The information giant once again stormed the Rankings this year, winning Best Low-Latency Data Feed Provider for the third year in a row, and Best Reference Data Provider.
Out of the big information vendors, very few can match the sheer size and power of Thomson Reuters. From its newsgathering and reporting operation, through to its financial products and market intelligence, there’s little in the data world that it doesn’t at least somewhat influence. For reference data, in particular, Thomson Reuters is considered to be a market leader with its DataScope platform, and its scooping of two awards at this year’s Waters Rankings affirms that. Perhaps unsurprisingly, though, the company doesn’t view the technology as the important part as much as the data itself.
“DataScope is a delivery platform that we use to aggregate the content. We view the product as being the reference data itself,” explains Tim Rice, global head of pricing and reference data at Thomson Reuters. “The two grew up together in a combination of fixed-income reference data from the Bridge Information Systems assets that Reuters bought a number of years ago, and then the exchange-traded franchise in reference data that Reuters already had as a result of its business in the exchange-traded marketplace. And then, with DataScope, we combined some assets from both of those delivery platforms with some better technologies in order to enable seamless aggregation of our fixed-income and exchange-traded security reference content.”
With several different vectors affecting the reference data space—the legal entity identifier, Solvency II and Fatca regulations, among other areas—Thomson Reuters is finding that requests are diversifying for the different services it offers buy-side and sell-side firms. The common thread, though, is data management between disparate origins.
“The big thing is around the area of multiple sources in data management, and getting everything together,” Rice explains. “We do everything we can to manage multiple sources of content internally to expose it in a single delivery mechanism. I think, for our clients, the big challenge and attraction is the ability to aggregate sources and have a common symbology to be able to navigate that content around an organization.”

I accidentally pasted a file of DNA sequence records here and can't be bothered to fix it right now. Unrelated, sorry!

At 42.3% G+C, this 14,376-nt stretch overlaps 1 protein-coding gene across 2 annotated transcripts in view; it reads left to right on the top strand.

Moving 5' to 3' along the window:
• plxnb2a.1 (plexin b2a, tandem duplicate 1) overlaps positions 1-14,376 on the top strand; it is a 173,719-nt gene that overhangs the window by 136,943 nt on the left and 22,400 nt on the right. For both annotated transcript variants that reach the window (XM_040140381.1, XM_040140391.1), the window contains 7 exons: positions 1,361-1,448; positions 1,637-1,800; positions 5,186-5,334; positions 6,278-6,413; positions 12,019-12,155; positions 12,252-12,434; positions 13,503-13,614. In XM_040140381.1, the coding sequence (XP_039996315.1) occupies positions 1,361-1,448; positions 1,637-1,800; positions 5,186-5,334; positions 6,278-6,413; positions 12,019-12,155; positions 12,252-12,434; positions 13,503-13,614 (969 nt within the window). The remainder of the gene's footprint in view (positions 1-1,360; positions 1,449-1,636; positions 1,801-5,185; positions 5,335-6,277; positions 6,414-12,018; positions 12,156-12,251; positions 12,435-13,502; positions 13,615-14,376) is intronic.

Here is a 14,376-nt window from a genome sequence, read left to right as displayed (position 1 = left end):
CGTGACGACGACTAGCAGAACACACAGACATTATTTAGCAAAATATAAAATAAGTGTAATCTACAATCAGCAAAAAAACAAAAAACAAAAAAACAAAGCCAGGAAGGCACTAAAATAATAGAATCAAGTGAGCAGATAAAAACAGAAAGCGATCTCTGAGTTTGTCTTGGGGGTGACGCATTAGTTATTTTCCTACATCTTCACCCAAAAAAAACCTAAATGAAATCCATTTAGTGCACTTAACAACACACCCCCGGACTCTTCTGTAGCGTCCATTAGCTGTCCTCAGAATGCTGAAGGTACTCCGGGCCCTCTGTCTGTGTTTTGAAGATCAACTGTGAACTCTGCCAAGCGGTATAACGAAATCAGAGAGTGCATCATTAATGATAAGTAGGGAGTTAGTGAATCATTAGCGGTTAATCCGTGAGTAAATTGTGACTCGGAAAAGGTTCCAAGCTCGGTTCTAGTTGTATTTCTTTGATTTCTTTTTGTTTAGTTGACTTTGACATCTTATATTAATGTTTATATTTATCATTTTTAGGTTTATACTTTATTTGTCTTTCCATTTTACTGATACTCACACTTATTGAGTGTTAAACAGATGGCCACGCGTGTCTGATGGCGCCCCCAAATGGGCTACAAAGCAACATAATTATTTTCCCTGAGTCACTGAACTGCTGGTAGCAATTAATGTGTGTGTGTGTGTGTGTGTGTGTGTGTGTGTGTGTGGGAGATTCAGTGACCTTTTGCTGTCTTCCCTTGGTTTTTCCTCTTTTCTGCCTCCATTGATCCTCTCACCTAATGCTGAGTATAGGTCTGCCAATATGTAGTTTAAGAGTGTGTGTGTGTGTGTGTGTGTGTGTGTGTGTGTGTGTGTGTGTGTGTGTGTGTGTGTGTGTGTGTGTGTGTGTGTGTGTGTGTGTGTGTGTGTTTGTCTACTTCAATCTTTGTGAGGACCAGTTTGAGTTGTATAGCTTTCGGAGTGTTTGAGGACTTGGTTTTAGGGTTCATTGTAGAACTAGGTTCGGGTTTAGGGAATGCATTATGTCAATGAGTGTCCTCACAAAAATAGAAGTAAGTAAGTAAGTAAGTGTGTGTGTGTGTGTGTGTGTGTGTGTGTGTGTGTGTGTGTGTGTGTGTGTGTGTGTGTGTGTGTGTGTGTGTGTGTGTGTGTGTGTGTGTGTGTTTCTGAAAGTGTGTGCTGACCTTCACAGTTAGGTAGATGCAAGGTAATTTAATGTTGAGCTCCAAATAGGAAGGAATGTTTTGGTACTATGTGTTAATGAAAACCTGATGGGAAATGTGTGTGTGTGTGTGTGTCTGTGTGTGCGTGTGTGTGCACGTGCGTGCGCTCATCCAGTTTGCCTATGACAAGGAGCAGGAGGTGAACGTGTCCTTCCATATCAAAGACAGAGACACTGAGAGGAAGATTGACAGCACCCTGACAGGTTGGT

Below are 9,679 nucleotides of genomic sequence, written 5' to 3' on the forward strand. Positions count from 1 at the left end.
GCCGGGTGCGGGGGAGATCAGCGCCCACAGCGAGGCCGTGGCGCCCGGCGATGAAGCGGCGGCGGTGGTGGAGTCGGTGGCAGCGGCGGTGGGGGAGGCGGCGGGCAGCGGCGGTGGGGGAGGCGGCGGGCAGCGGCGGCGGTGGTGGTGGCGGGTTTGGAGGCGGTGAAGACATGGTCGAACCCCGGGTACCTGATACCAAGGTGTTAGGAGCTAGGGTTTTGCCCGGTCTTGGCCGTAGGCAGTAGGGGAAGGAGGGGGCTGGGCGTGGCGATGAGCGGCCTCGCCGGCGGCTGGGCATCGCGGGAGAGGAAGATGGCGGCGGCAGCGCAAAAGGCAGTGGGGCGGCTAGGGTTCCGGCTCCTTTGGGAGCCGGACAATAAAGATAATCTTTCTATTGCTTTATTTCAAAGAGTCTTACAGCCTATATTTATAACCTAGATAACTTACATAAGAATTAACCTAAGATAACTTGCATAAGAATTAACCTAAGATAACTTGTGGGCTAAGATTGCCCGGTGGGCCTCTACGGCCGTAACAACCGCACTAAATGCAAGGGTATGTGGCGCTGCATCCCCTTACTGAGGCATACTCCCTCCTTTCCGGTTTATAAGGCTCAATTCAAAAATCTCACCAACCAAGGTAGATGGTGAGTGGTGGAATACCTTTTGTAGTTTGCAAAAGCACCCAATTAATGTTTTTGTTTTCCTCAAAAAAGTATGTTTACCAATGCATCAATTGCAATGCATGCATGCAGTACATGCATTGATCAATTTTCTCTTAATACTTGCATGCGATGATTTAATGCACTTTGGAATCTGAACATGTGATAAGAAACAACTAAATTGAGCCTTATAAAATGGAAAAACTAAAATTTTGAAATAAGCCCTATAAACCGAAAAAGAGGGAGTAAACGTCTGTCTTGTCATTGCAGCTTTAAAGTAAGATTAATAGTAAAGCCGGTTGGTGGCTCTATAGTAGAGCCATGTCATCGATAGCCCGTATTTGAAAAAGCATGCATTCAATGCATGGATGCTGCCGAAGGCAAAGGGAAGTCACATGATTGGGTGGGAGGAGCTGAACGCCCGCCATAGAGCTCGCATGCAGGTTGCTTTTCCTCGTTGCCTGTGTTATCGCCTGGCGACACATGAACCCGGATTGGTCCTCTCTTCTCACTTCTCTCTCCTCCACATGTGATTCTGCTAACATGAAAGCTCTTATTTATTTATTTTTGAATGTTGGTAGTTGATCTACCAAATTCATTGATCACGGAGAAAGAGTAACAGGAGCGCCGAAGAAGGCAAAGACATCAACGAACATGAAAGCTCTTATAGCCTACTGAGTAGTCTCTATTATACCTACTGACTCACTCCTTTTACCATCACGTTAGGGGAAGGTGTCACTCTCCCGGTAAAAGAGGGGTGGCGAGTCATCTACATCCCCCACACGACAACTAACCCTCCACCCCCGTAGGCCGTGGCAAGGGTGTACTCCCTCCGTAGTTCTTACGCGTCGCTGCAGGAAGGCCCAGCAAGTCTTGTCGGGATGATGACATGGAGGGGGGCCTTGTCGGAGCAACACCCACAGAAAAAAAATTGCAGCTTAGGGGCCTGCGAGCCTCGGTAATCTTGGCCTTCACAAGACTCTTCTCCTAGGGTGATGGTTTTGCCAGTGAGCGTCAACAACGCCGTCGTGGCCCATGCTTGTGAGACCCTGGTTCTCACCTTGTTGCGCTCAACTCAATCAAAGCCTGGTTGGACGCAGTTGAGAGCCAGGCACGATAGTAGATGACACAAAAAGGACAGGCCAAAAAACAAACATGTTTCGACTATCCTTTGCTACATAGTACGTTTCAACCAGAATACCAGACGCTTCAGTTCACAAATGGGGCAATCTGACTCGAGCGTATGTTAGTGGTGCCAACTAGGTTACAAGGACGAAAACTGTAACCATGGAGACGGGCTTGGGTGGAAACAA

This, of course, isn’t always easy to achieve. Thomson Reuters itself hasn’t been immune to changes and reshuffles in order to more accurately align its focus in order to deliver on client expectations, with departmental moves having altered the way in which, at least internally, it operates.
“The key things we’re continuing to do here is join up more content for our customers,” says Rice. “In terms of the recent structural changes, they’ve aligned our DataScope and reference data business into the investor side of the company. That breaks down barriers, allowing us to combine some of the other content more seamlessly for our customers. We’re seeing demand for what I call non-traditional pricing and reference data fields, joined up with the traditional data delivered to customers over a single platform. We’re doing a lot to harvest the specific content, not necessarily in bulk, but for customers looking for additional fundamental fields that fit well into their portfolio analytics on their side,” he says.
When asked what he sees as the real differentiator, though, Rice moves away from technical words on symbologies, legal entities, corporate actions, and everything else that might be associated with reference data. “We get feedback from a lot of customers on the ability for them to provide feedback to us and our ability to quickly respond to concerns on data enquiries, and in adding additional reference data content that may be new and relevant to the market,” he says. “One of the things we pride ourselves in is our service and response model, and the feedback loop we’ve developed with our customers.”
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